TYPES OF FLOWERS WHICH CAN BE RAISED FROM SEED
Most amateurs are bewildered by the different types of flowers which can be raised from seed. This is because in some casesare treated as half-hardy and deviations from the general rule make The distinctions between the types rather obscure. The following, however, are the main classes and their usual method of culture.
These are sown out of doors in March or April, where they are to bloom. They flower the same summer and die in the autumn after flowering. A good many of theseed themselves quite readily, and that is why in subsequent years you will find a batch of young round the spot where last summer’s flowers were. As already mentioned, gardeners sometimes sow their hardy annuals in the autumn to ensure stronger plants for blooming the next summer. This is not of course possible in very cold districts, and there is also the chance of complete failure, but if a proportion of the seed is saved for spring sowing, it is worth the gamble.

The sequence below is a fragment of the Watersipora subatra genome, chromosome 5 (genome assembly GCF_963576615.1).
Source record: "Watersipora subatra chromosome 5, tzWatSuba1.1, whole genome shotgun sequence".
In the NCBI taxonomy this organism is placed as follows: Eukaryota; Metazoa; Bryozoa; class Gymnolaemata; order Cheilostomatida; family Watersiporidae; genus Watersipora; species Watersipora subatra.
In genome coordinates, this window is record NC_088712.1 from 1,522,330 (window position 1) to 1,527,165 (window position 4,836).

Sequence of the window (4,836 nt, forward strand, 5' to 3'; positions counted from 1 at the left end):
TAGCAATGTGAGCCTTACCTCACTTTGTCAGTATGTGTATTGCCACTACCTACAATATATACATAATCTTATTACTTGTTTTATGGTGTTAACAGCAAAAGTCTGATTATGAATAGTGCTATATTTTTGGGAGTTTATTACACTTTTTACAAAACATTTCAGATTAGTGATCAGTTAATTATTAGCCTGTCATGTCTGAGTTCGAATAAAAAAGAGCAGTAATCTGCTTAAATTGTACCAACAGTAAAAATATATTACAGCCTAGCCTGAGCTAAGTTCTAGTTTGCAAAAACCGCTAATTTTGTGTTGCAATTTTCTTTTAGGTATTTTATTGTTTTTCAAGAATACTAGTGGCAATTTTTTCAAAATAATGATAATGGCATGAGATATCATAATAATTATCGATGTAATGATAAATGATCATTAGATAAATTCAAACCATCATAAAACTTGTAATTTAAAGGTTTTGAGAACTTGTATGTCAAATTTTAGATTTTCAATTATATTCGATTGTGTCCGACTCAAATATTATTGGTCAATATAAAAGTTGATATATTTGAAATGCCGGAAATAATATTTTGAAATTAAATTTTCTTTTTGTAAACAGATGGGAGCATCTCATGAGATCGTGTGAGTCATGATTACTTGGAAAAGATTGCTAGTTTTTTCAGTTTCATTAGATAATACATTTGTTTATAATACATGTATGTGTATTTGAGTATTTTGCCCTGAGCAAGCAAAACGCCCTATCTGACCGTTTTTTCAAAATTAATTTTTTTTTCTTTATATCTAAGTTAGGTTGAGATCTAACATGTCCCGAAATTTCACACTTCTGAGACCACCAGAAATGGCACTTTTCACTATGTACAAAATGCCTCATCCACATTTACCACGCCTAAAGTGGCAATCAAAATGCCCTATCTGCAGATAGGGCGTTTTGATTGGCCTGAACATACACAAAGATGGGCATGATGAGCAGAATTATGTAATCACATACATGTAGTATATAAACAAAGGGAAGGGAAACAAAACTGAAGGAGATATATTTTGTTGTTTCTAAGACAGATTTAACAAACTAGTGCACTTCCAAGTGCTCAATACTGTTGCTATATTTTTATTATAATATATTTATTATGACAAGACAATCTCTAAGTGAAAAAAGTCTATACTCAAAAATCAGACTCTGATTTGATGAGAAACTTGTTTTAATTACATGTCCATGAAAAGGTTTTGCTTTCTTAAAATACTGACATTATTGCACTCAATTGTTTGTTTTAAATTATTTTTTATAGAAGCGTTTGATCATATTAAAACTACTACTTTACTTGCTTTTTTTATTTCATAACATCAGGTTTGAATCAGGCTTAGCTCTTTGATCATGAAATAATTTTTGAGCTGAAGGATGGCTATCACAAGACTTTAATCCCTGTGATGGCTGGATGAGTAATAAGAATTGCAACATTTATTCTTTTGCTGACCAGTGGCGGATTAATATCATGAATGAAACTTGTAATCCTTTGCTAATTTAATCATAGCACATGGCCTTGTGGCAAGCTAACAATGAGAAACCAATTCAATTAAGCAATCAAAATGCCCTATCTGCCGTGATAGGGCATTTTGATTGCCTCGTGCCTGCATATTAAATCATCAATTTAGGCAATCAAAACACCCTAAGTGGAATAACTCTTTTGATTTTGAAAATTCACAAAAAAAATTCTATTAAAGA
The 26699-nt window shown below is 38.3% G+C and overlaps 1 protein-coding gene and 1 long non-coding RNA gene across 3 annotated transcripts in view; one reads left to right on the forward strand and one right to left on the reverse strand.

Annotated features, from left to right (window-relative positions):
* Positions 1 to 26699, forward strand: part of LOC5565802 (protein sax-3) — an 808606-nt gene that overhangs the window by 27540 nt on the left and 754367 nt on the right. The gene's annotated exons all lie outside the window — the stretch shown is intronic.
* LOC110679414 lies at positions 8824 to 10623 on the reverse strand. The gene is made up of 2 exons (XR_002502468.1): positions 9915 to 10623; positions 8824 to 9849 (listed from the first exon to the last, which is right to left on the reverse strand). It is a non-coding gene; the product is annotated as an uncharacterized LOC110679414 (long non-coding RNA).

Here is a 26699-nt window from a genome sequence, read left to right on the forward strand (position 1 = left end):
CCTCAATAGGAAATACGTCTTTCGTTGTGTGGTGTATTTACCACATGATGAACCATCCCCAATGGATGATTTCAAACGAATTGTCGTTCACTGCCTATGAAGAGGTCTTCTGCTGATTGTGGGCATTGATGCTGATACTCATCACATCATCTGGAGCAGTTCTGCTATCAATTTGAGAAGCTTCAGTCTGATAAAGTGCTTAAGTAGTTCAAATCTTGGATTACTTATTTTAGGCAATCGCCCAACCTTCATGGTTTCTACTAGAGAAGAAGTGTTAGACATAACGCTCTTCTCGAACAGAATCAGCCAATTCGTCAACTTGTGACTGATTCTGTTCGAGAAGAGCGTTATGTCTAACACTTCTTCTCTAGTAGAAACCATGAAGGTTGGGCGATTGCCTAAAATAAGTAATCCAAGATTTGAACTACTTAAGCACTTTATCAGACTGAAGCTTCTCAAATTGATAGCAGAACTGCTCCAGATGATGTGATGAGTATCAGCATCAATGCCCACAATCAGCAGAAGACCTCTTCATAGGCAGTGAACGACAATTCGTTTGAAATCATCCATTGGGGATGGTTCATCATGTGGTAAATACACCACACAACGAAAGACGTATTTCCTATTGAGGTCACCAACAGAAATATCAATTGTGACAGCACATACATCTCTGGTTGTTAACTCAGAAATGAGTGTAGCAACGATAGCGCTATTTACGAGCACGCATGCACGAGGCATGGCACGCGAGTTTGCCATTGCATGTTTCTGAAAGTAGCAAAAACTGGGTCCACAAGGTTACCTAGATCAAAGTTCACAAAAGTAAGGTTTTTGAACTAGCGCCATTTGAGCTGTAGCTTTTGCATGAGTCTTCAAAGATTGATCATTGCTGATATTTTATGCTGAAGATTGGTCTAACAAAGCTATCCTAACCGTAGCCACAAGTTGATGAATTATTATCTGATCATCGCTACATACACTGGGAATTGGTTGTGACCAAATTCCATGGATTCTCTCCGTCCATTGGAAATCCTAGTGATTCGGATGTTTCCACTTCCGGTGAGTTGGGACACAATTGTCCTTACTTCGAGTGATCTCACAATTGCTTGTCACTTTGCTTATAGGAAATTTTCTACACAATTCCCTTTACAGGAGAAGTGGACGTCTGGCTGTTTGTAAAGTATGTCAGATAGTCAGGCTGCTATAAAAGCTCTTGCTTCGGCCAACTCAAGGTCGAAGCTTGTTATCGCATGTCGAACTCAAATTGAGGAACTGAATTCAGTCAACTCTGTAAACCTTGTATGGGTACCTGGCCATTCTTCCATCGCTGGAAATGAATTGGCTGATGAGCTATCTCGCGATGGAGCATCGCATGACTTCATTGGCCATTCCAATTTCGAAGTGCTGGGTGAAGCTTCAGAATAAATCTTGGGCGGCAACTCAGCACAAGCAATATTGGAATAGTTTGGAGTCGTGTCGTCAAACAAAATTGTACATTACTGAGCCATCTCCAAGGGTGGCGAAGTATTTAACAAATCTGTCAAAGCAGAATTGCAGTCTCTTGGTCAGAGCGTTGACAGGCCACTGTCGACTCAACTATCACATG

These, like the hardy annuals, flower and die in the one year, but they are not hardy enough in this country to be sown straight out of doors until late in the spring. For this reason they are sown in boxes in the greenhouse, cold frame, or just under a sheet of glass, in February or March, and then transplanted into the garden in late April or early May. Zinnias, Nemesias, Asters andDrummondii are flowers of this type, and these are flowers that may be seen on the hawkers’ barrows or in nurserymen’s shops in spring. Many small-garden owners who have little time or space to raise their own, buy the boxes of young plants from these sources, and if planted firmly and well watered in they are quite satisfactory. When choosing your plants. However, look for those that are a good green, not tinged yellow. Also look for sturdincss and avoid leggy plants, for these latter have been hardened off too quickly or grown under bad conditions and will never make really good plants.